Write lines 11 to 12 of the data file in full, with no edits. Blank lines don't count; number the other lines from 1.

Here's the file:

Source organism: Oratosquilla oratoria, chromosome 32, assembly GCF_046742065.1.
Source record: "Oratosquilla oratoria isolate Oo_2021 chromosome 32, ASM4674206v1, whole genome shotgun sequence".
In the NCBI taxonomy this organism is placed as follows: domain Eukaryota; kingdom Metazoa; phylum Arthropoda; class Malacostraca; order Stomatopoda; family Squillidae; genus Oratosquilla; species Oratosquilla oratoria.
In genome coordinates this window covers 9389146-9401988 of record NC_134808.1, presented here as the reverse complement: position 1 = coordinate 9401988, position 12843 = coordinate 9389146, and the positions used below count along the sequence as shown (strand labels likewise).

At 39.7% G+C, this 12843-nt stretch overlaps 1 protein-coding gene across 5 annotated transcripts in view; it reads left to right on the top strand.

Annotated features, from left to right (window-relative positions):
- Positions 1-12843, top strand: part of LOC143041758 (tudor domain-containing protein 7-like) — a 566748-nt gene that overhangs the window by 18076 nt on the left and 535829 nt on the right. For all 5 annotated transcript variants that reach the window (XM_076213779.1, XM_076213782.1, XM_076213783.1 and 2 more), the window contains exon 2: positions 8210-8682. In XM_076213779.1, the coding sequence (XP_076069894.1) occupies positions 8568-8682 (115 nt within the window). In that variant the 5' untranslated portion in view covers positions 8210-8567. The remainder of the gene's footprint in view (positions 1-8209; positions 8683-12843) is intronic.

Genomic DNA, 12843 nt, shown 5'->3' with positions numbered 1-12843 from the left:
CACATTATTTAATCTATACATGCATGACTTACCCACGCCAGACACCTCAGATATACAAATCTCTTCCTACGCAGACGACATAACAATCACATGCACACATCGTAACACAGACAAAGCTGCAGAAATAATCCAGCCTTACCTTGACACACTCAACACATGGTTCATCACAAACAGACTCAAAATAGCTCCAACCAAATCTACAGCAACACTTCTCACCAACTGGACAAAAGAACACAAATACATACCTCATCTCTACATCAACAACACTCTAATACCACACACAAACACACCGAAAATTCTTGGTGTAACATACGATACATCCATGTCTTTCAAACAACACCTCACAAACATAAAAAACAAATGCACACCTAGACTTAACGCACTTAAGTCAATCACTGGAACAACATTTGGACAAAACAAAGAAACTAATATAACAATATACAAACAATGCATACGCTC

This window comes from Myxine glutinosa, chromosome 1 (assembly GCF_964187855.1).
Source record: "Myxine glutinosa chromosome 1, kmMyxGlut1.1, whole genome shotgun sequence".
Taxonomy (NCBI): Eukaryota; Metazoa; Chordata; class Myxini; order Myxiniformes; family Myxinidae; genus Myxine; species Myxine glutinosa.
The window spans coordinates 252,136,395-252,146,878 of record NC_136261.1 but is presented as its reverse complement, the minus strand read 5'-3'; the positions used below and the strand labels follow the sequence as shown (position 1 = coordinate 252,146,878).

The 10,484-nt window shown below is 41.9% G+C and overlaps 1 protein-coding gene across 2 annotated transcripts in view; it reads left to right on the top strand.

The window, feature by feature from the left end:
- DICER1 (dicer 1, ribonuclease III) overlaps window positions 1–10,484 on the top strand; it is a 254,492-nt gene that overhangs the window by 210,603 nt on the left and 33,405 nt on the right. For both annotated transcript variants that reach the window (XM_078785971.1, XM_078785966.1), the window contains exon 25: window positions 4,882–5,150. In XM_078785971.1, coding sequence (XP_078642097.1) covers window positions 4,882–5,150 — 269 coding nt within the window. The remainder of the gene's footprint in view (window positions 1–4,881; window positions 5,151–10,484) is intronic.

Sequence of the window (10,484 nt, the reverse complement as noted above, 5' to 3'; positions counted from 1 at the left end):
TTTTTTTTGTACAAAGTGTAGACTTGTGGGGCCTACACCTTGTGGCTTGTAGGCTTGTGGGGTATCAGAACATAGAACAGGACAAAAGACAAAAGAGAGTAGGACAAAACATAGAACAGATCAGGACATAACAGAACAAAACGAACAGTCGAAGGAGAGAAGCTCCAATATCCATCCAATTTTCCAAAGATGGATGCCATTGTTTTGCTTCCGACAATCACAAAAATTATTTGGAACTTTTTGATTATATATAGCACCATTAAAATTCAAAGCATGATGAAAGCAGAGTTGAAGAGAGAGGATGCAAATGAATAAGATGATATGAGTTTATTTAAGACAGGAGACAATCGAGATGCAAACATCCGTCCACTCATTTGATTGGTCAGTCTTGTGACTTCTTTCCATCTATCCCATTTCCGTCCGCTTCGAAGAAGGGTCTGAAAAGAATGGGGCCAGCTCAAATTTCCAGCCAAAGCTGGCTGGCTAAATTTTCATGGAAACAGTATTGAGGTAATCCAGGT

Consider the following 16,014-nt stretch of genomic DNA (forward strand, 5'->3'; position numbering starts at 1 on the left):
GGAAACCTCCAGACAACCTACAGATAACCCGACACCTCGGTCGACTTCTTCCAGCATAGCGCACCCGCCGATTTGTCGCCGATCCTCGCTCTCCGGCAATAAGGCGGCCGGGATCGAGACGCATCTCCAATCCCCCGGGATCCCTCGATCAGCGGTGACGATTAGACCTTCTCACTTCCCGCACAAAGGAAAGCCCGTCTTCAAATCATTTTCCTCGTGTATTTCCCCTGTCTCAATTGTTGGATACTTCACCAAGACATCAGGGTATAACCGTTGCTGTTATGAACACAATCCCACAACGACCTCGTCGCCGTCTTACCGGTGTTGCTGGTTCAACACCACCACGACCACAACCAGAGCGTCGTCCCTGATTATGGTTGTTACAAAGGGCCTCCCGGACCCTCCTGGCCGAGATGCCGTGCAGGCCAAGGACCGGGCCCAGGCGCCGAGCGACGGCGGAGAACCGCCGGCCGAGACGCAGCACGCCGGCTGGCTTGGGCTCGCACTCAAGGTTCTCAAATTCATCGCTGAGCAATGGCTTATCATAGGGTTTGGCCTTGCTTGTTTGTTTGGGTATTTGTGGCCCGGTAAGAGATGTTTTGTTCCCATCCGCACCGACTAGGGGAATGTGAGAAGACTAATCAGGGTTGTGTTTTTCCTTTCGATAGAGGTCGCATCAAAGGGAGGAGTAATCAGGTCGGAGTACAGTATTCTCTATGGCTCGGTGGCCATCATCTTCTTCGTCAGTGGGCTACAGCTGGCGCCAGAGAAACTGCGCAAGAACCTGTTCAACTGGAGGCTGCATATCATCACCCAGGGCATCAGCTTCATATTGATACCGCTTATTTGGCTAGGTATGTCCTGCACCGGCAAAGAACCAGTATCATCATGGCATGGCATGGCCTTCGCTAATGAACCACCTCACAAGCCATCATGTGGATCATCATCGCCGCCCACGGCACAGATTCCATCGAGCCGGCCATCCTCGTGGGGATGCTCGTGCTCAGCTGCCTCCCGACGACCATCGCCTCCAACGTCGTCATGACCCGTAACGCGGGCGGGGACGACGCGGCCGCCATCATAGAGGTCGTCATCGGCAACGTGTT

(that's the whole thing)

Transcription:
Source record: "Myxine glutinosa chromosome 1, kmMyxGlut1.1, whole genome shotgun sequence".
Taxonomy (NCBI): Eukaryota; Metazoa; Chordata; class Myxini; order Myxiniformes; family Myxinidae; genus Myxine; species Myxine glutinosa.